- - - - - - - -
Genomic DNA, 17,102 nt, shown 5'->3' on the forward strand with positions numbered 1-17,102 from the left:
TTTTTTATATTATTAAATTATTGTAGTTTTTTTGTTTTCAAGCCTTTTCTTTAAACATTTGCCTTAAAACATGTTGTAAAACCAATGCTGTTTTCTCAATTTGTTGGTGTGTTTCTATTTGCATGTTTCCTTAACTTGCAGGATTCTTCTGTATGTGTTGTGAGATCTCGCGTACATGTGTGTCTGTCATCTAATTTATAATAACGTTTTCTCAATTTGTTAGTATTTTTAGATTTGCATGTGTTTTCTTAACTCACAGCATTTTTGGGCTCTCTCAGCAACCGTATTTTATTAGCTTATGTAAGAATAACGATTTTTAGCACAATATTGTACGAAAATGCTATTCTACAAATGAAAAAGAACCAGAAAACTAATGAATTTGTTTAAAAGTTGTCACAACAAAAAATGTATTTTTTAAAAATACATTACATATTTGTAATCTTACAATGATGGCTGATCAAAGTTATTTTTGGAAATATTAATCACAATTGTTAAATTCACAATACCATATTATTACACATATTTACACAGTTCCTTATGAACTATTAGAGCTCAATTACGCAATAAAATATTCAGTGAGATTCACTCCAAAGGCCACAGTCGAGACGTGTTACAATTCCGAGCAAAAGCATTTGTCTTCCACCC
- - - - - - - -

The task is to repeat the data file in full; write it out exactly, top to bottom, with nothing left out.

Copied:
Genomic DNA, 17,102 nt, shown 5'->3' on the forward strand with positions numbered 1-17,102 from the left:
TTTTTTATATTATTAAATTATTGTAGTTTTTTTGTTTTCAAGCCTTTTCTTTAAACATTTGCCTTAAAACATGTTGTAAAACCAATGCTGTTTTCTCAATTTGTTGGTGTGTTTCTATTTGCATGTTTCCTTAACTTGCAGGATTCTTCTGTATGTGTTGTGAGATCTCGCGTACATGTGTGTCTGTCATCTAATTTATAATAACGTTTTCTCAATTTGTTAGTATTTTTAGATTTGCATGTGTTTTCTTAACTCACAGCATTTTTGGGCTCTCTCAGCAACCGTATTTTATTAGCTTATGTAAGAATAACGATTTTTAGCACAATATTGTACGAAAATGCTATTCTACAAATGAAAAAGAACCAGAAAACTAATGAATTTGTTTAAAAGTTGTCACAACAAAAAATGTATTTTTTAAAAATACATTACATATTTGTAATCTTACAATGATGGCTGATCAAAGTTATTTTTGGAAATATTAATCACAATTGTTAAATTCACAATACCATATTATTACACATATTTACACAGTTCCTTATGAACTATTAGAGCTCAATTACGCAATAAAATATTCAGTGAGATTCACTCCAAAGGCCACAGTCGAGACGTGTTACAATTCCGAGCAAAAGCATTTGTCTTCCACCC